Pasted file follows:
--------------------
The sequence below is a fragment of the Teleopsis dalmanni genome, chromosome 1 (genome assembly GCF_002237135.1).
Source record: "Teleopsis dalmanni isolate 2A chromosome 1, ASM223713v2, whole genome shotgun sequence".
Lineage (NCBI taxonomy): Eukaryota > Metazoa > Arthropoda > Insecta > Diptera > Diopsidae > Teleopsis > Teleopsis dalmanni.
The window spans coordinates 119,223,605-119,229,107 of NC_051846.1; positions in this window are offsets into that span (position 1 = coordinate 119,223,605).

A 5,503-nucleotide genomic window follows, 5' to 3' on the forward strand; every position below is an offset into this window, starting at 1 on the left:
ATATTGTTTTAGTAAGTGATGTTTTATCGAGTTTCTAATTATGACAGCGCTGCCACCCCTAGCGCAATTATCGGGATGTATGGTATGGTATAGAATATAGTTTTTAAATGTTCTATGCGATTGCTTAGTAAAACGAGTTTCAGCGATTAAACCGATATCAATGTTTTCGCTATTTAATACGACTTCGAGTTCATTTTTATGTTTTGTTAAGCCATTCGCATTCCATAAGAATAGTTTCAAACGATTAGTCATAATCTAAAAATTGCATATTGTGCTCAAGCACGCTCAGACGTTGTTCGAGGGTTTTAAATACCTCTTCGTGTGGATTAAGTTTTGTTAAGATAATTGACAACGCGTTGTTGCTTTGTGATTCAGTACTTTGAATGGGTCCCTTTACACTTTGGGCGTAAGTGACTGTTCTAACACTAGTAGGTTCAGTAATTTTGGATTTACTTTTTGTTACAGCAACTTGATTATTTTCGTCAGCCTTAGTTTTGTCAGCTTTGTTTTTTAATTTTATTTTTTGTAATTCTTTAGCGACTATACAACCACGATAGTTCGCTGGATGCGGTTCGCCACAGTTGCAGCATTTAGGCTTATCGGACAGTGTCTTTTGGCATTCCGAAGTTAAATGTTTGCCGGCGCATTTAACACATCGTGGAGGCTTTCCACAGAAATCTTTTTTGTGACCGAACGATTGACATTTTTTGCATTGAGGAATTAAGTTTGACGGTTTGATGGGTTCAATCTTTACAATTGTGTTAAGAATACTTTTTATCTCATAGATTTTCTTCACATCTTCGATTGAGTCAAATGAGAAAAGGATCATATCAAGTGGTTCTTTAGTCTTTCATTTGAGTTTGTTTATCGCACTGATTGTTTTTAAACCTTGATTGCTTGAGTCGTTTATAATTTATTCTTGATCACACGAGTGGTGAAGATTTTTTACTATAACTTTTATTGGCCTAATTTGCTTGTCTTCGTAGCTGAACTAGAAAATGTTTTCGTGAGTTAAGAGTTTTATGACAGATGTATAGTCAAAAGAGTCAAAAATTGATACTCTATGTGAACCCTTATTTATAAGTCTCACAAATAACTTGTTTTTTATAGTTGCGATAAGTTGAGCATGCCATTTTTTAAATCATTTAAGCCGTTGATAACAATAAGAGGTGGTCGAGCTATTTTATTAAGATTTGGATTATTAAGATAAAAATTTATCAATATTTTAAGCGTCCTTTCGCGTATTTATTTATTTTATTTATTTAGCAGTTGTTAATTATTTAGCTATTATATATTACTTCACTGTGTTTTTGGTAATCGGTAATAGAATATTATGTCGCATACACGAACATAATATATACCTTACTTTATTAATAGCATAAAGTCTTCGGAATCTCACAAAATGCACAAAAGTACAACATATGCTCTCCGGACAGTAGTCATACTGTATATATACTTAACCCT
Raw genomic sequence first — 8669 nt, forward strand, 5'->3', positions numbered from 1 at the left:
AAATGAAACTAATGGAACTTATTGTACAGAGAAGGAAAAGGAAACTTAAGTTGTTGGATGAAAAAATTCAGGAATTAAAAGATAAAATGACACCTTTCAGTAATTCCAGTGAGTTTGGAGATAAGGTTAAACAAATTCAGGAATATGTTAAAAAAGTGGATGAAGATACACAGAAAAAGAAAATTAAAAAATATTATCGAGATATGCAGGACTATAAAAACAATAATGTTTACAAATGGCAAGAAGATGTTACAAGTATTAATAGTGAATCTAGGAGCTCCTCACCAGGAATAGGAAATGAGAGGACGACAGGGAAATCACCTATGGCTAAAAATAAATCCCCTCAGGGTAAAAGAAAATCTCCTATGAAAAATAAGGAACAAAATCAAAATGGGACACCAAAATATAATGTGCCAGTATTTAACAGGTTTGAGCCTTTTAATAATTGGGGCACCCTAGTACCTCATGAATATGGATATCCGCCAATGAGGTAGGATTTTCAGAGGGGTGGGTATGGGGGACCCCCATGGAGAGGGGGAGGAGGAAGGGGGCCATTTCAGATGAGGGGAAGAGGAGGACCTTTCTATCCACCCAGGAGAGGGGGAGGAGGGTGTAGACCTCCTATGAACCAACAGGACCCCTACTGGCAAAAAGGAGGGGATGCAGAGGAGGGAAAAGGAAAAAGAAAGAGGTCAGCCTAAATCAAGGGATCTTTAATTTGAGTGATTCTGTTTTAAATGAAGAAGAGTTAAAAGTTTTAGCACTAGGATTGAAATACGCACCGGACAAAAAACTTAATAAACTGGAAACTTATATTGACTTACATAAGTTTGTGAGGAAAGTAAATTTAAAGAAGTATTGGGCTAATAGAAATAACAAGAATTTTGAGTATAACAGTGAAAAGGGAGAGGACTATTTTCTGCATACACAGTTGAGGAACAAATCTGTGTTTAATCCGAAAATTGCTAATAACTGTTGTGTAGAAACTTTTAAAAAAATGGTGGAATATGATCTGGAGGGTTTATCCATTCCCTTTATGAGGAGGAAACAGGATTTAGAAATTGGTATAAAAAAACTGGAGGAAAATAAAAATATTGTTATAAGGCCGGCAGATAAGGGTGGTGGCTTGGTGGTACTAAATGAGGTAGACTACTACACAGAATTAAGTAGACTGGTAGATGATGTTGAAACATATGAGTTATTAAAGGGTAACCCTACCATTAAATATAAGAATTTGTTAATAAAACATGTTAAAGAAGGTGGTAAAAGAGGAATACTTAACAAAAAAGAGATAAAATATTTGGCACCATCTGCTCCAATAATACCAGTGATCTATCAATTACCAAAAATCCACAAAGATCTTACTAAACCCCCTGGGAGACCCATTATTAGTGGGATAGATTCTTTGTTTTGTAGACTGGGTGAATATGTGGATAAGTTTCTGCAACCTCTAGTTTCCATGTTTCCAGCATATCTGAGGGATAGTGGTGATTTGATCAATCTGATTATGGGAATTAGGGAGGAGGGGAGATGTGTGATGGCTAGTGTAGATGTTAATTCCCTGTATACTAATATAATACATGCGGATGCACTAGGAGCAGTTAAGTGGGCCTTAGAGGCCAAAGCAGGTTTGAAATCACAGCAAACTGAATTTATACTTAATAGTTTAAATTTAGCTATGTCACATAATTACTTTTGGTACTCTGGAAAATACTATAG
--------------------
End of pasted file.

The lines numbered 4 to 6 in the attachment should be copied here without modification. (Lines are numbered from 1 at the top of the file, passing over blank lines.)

The window spans coordinates 119,223,605-119,229,107 of NC_051846.1; positions in this window are offsets into that span (position 1 = coordinate 119,223,605).

A 5,503-nucleotide genomic window follows, 5' to 3' on the forward strand; every position below is an offset into this window, starting at 1 on the left:
ATATTGTTTTAGTAAGTGATGTTTTATCGAGTTTCTAATTATGACAGCGCTGCCACCCCTAGCGCAATTATCGGGATGTATGGTATGGTATAGAATATAGTTTTTAAATGTTCTATGCGATTGCTTAGTAAAACGAGTTTCAGCGATTAAACCGATATCAATGTTTTCGCTATTTAATACGACTTCGAGTTCATTTTTATGTTTTGTTAAGCCATTCGCATTCCATAAGAATAGTTTCAAACGATTAGTCATAATCTAAAAATTGCATATTGTGCTCAAGCACGCTCAGACGTTGTTCGAGGGTTTTAAATACCTCTTCGTGTGGATTAAGTTTTGTTAAGATAATTGACAACGCGTTGTTGCTTTGTGATTCAGTACTTTGAATGGGTCCCTTTACACTTTGGGCGTAAGTGACTGTTCTAACACTAGTAGGTTCAGTAATTTTGGATTTACTTTTTGTTACAGCAACTTGATTATTTTCGTCAGCCTTAGTTTTGTCAGCTTTGTTTTTTAATTTTATTTTTTGTAATTCTTTAGCGACTATACAACCACGATAGTTCGCTGGATGCGGTTCGCCACAGTTGCAGCATTTAGGCTTATCGGACAGTGTCTTTTGGCATTCCGAAGTTAAATGTTTGCCGGCGCATTTAACACATCGTGGAGGCTTTCCACAGAAATCTTTTTTGTGACCGAACGATTGACATTTTTTGCATTGAGGAATTAAGTTTGACGGTTTGATGGGTTCAATCTTTACAATTGTGTTAAGAATACTTTTTATCTCATAGATTTTCTTCACATCTTCGATTGAGTCAAATGAGAAAAGGATCATATCAAGTGGTTCTTTAGTCTTTCATTTGAGTTTGTTTATCGCACTGATTGTTTTTAAACCTTGATTGCTTGAGTCGTTTATAATTTATTCTTGATCACACGAGTGGTGAAGATTTTTTACTATAACTTTTATTGGCCTAATTTGCTTGTCTTCGTAGCTGAACTAGAAAATGTTTTCGTGAGTTAAGAGTTTTATGACAGATGTATAGTCAAAAGAGTCAAAAATTGATACTCTATGTGAACCCTTATTTATAAGTCTCACAAATAACTTGTTTTTTATAGTTGCGATAAGTTGAGCATGCCATTTTTTAAATCATTTAAGCCGTTGATAACAATAAGAGGTGGTCGAGCTATTTTATTAAGATTTGGATTATTAAGATAAAAATTTATCAATATTTTAAGCGTCCTTTCGCGTATTTATTTATTTTATTTATTTAGCAGTTGTTAATTATTTAGCTATTATATATTACTTCACTGTGTTTTTGGTAATCGGTAATAGAATATTATGTCGCATACACGAACATAATATATACCTTACTTTATTAATAGCATAAAGTCTTCGGAATCTCACAAAATGCACAAAAGTACAACATATGCTCTCCGGACAGTAGTCATACTGTATATATACTTAACCCT